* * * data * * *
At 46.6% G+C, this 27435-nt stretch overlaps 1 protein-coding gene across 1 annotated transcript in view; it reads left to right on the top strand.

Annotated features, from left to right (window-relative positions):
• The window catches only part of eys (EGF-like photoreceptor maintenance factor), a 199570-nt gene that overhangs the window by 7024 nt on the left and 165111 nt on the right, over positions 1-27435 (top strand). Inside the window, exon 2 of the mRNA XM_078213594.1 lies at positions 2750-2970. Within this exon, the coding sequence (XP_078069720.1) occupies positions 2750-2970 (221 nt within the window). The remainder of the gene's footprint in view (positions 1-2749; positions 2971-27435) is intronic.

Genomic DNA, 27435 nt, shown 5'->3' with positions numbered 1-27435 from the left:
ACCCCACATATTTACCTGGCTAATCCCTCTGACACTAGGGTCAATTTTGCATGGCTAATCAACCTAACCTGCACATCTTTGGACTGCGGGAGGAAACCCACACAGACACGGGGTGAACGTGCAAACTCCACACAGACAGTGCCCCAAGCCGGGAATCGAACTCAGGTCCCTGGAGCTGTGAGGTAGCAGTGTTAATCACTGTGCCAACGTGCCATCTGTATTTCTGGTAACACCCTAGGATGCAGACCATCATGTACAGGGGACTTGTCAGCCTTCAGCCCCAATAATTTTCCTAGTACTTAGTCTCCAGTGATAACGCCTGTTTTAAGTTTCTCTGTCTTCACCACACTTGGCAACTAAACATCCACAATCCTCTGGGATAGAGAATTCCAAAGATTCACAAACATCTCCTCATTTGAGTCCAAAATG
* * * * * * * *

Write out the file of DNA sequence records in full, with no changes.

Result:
At 46.6% G+C, this 27435-nt stretch overlaps 1 protein-coding gene across 1 annotated transcript in view; it reads left to right on the top strand.

Annotated features, from left to right (window-relative positions):
• The window catches only part of eys (EGF-like photoreceptor maintenance factor), a 199570-nt gene that overhangs the window by 7024 nt on the left and 165111 nt on the right, over positions 1-27435 (top strand). Inside the window, exon 2 of the mRNA XM_078213594.1 lies at positions 2750-2970. Within this exon, the coding sequence (XP_078069720.1) occupies positions 2750-2970 (221 nt within the window). The remainder of the gene's footprint in view (positions 1-2749; positions 2971-27435) is intronic.

Genomic DNA, 27435 nt, shown 5'->3' with positions numbered 1-27435 from the left:
ACCCCACATATTTACCTGGCTAATCCCTCTGACACTAGGGTCAATTTTGCATGGCTAATCAACCTAACCTGCACATCTTTGGACTGCGGGAGGAAACCCACACAGACACGGGGTGAACGTGCAAACTCCACACAGACAGTGCCCCAAGCCGGGAATCGAACTCAGGTCCCTGGAGCTGTGAGGTAGCAGTGTTAATCACTGTGCCAACGTGCCATCTGTATTTCTGGTAACACCCTAGGATGCAGACCATCATGTACAGGGGACTTGTCAGCCTTCAGCCCCAATAATTTTCCTAGTACTTAGTCTCCAGTGATAACGCCTGTTTTAAGTTTCTCTGTCTTCACCACACTTGGCAACTAAACATCCACAATCCTCTGGGATAGAGAATTCCAAAGATTCACAAACATCTCCTCATTTGAGTCCAAAATG